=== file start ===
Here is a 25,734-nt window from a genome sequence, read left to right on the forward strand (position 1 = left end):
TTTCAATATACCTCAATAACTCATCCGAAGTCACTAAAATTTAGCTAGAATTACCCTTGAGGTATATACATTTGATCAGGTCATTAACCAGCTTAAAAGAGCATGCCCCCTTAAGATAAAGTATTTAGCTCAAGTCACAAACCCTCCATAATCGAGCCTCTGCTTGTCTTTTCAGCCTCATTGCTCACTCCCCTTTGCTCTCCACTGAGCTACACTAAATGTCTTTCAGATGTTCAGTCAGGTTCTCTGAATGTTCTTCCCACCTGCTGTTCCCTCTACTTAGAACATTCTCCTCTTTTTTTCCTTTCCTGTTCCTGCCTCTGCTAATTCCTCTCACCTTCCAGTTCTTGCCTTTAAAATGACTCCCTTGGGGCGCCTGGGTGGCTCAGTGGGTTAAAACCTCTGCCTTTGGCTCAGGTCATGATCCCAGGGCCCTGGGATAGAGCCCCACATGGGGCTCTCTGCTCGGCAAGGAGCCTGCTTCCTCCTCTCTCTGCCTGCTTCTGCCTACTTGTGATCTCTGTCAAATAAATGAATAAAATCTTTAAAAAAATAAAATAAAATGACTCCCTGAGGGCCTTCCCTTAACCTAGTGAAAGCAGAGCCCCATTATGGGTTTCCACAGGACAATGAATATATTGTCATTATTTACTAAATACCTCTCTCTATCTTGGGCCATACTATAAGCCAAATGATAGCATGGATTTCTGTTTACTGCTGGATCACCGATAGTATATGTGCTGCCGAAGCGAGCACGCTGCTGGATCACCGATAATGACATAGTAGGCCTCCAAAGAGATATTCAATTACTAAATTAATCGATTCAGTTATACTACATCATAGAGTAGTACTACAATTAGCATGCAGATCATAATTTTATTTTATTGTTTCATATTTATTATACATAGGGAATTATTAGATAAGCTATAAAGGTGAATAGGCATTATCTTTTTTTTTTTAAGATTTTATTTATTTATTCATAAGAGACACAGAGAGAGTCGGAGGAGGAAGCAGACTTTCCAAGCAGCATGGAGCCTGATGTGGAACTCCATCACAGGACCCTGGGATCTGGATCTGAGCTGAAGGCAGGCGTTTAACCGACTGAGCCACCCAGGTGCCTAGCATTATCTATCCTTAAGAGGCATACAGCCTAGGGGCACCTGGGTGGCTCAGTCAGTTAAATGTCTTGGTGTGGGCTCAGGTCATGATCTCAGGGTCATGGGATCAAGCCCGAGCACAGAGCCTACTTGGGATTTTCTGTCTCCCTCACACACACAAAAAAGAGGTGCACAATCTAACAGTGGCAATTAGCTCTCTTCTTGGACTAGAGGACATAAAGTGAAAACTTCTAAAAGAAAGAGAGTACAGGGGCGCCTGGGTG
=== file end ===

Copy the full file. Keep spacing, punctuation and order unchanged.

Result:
Here is a 25,734-nt window from a genome sequence, read left to right on the forward strand (position 1 = left end):
TTTCAATATACCTCAATAACTCATCCGAAGTCACTAAAATTTAGCTAGAATTACCCTTGAGGTATATACATTTGATCAGGTCATTAACCAGCTTAAAAGAGCATGCCCCCTTAAGATAAAGTATTTAGCTCAAGTCACAAACCCTCCATAATCGAGCCTCTGCTTGTCTTTTCAGCCTCATTGCTCACTCCCCTTTGCTCTCCACTGAGCTACACTAAATGTCTTTCAGATGTTCAGTCAGGTTCTCTGAATGTTCTTCCCACCTGCTGTTCCCTCTACTTAGAACATTCTCCTCTTTTTTTCCTTTCCTGTTCCTGCCTCTGCTAATTCCTCTCACCTTCCAGTTCTTGCCTTTAAAATGACTCCCTTGGGGCGCCTGGGTGGCTCAGTGGGTTAAAACCTCTGCCTTTGGCTCAGGTCATGATCCCAGGGCCCTGGGATAGAGCCCCACATGGGGCTCTCTGCTCGGCAAGGAGCCTGCTTCCTCCTCTCTCTGCCTGCTTCTGCCTACTTGTGATCTCTGTCAAATAAATGAATAAAATCTTTAAAAAAATAAAATAAAATGACTCCCTGAGGGCCTTCCCTTAACCTAGTGAAAGCAGAGCCCCATTATGGGTTTCCACAGGACAATGAATATATTGTCATTATTTACTAAATACCTCTCTCTATCTTGGGCCATACTATAAGCCAAATGATAGCATGGATTTCTGTTTACTGCTGGATCACCGATAGTATATGTGCTGCCGAAGCGAGCACGCTGCTGGATCACCGATAATGACATAGTAGGCCTCCAAAGAGATATTCAATTACTAAATTAATCGATTCAGTTATACTACATCATAGAGTAGTACTACAATTAGCATGCAGATCATAATTTTATTTTATTGTTTCATATTTATTATACATAGGGAATTATTAGATAAGCTATAAAGGTGAATAGGCATTATCTTTTTTTTTTTAAGATTTTATTTATTTATTCATAAGAGACACAGAGAGAGTCGGAGGAGGAAGCAGACTTTCCAAGCAGCATGGAGCCTGATGTGGAACTCCATCACAGGACCCTGGGATCTGGATCTGAGCTGAAGGCAGGCGTTTAACCGACTGAGCCACCCAGGTGCCTAGCATTATCTATCCTTAAGAGGCATACAGCCTAGGGGCACCTGGGTGGCTCAGTCAGTTAAATGTCTTGGTGTGGGCTCAGGTCATGATCTCAGGGTCATGGGATCAAGCCCGAGCACAGAGCCTACTTGGGATTTTCTGTCTCCCTCACACACACAAAAAAGAGGTGCACAATCTAACAGTGGCAATTAGCTCTCTTCTTGGACTAGAGGACATAAAGTGAAAACTTCTAAAAGAAAGAGAGTACAGGGGCGCCTGGGTG